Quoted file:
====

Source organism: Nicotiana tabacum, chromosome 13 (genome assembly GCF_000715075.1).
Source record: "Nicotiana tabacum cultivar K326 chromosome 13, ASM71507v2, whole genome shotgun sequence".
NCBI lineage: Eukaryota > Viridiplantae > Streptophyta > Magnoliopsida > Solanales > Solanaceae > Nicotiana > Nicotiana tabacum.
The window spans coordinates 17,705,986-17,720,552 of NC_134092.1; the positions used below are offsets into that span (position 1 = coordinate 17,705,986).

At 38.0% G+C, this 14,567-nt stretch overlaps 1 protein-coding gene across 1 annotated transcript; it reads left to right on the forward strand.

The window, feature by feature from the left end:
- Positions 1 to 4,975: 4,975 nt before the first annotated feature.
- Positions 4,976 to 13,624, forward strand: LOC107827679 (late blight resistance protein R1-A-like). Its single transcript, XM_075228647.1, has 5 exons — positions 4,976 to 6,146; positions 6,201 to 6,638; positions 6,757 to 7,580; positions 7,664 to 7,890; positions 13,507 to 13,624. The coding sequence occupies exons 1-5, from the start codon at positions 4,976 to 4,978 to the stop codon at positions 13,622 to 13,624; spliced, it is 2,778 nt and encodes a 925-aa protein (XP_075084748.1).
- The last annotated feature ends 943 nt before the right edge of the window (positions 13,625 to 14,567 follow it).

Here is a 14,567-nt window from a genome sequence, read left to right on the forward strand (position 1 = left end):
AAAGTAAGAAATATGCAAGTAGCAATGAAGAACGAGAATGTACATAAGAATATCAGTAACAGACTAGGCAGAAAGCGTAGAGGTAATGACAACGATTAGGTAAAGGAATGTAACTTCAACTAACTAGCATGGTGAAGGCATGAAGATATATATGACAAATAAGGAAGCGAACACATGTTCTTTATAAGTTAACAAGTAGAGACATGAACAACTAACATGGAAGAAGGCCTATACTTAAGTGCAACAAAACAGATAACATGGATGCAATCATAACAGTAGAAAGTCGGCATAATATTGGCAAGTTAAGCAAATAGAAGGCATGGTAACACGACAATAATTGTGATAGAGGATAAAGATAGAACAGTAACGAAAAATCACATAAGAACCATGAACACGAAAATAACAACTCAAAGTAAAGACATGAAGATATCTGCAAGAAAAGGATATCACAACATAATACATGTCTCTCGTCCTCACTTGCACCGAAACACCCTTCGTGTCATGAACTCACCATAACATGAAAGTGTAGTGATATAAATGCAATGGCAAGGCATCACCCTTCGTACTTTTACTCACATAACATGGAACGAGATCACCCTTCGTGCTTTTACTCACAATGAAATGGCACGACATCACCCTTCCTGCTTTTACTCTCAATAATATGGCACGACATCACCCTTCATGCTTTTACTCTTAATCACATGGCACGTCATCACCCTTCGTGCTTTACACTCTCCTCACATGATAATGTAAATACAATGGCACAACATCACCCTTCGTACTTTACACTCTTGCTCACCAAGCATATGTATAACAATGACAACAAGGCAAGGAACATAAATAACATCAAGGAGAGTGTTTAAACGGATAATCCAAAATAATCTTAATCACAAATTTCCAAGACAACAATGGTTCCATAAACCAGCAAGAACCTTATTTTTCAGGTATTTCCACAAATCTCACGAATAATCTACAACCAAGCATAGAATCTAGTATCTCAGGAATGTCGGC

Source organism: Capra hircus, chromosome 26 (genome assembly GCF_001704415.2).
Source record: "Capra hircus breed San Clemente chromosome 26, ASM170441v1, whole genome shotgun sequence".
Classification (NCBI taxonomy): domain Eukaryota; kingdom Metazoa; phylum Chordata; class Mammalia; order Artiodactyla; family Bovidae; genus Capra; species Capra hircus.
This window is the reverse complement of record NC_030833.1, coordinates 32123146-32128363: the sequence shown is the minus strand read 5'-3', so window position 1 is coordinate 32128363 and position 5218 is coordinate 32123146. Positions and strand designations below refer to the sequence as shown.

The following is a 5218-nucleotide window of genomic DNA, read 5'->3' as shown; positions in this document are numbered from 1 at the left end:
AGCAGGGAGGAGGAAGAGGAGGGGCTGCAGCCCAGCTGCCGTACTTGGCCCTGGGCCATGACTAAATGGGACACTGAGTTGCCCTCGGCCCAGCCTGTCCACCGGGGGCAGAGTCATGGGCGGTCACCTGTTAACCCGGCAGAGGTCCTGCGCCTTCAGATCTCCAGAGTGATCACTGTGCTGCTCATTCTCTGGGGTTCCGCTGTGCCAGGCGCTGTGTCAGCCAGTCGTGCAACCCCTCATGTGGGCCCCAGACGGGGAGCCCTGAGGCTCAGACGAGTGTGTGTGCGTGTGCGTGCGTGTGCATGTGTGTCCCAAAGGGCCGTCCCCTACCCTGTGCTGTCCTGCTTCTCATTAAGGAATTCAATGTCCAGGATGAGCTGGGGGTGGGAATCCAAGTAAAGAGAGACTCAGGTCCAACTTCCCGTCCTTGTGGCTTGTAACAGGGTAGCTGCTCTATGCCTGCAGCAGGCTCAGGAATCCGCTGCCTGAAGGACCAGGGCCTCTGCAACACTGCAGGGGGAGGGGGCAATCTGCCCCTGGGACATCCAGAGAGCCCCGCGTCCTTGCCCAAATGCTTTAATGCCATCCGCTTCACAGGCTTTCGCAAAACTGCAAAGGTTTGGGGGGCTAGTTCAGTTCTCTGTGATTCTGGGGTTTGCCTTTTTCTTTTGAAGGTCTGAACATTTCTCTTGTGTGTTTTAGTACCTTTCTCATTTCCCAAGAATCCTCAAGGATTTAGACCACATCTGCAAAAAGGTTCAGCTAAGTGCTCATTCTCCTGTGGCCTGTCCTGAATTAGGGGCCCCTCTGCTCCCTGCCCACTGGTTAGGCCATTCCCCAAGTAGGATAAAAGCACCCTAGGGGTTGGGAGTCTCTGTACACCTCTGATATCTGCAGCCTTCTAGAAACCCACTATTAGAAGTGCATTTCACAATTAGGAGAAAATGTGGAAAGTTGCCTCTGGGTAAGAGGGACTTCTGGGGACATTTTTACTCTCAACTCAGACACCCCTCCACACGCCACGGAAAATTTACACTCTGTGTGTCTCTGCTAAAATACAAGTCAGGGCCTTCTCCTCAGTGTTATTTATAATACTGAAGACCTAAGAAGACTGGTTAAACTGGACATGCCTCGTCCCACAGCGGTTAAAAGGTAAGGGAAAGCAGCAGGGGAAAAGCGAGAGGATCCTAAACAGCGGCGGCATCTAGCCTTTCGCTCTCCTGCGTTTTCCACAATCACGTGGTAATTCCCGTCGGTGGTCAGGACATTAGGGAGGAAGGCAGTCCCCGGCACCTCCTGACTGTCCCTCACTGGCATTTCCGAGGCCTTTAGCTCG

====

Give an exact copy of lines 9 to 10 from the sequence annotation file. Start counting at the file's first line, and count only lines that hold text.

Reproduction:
- The last annotated feature ends 943 nt before the right edge of the window (positions 13,625 to 14,567 follow it).

Here is a 14,567-nt window from a genome sequence, read left to right on the forward strand (position 1 = left end):